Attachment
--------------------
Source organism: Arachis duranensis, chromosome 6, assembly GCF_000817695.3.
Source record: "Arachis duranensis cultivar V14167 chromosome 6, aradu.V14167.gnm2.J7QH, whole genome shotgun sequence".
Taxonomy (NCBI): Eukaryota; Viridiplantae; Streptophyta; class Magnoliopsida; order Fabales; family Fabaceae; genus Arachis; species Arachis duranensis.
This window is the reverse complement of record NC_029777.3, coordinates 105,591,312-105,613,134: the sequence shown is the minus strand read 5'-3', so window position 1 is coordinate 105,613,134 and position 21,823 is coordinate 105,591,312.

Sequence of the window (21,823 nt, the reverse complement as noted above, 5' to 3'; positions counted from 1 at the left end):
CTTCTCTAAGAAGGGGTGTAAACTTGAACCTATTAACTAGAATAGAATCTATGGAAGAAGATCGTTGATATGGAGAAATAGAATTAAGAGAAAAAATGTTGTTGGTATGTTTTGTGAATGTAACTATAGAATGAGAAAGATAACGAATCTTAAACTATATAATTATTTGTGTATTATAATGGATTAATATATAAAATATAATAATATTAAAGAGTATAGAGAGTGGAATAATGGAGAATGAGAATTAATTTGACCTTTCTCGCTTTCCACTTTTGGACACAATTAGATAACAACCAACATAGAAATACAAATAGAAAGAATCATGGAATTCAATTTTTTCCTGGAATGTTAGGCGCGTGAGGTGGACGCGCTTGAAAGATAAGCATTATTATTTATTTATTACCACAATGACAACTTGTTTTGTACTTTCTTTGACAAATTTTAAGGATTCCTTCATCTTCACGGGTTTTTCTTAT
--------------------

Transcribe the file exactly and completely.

Source organism: Arachis duranensis, chromosome 6, assembly GCF_000817695.3.
Source record: "Arachis duranensis cultivar V14167 chromosome 6, aradu.V14167.gnm2.J7QH, whole genome shotgun sequence".
Taxonomy (NCBI): Eukaryota; Viridiplantae; Streptophyta; class Magnoliopsida; order Fabales; family Fabaceae; genus Arachis; species Arachis duranensis.
This window is the reverse complement of record NC_029777.3, coordinates 105,591,312-105,613,134: the sequence shown is the minus strand read 5'-3', so window position 1 is coordinate 105,613,134 and position 21,823 is coordinate 105,591,312.

Sequence of the window (21,823 nt, the reverse complement as noted above, 5' to 3'; positions counted from 1 at the left end):
CTTCTCTAAGAAGGGGTGTAAACTTGAACCTATTAACTAGAATAGAATCTATGGAAGAAGATCGTTGATATGGAGAAATAGAATTAAGAGAAAAAATGTTGTTGGTATGTTTTGTGAATGTAACTATAGAATGAGAAAGATAACGAATCTTAAACTATATAATTATTTGTGTATTATAATGGATTAATATATAAAATATAATAATATTAAAGAGTATAGAGAGTGGAATAATGGAGAATGAGAATTAATTTGACCTTTCTCGCTTTCCACTTTTGGACACAATTAGATAACAACCAACATAGAAATACAAATAGAAAGAATCATGGAATTCAATTTTTTCCTGGAATGTTAGGCGCGTGAGGTGGACGCGCTTGAAAGATAAGCATTATTATTTATTTATTACCACAATGACAACTTGTTTTGTACTTTCTTTGACAAATTTTAAGGATTCCTTCATCTTCACGGGTTTTTCTTAT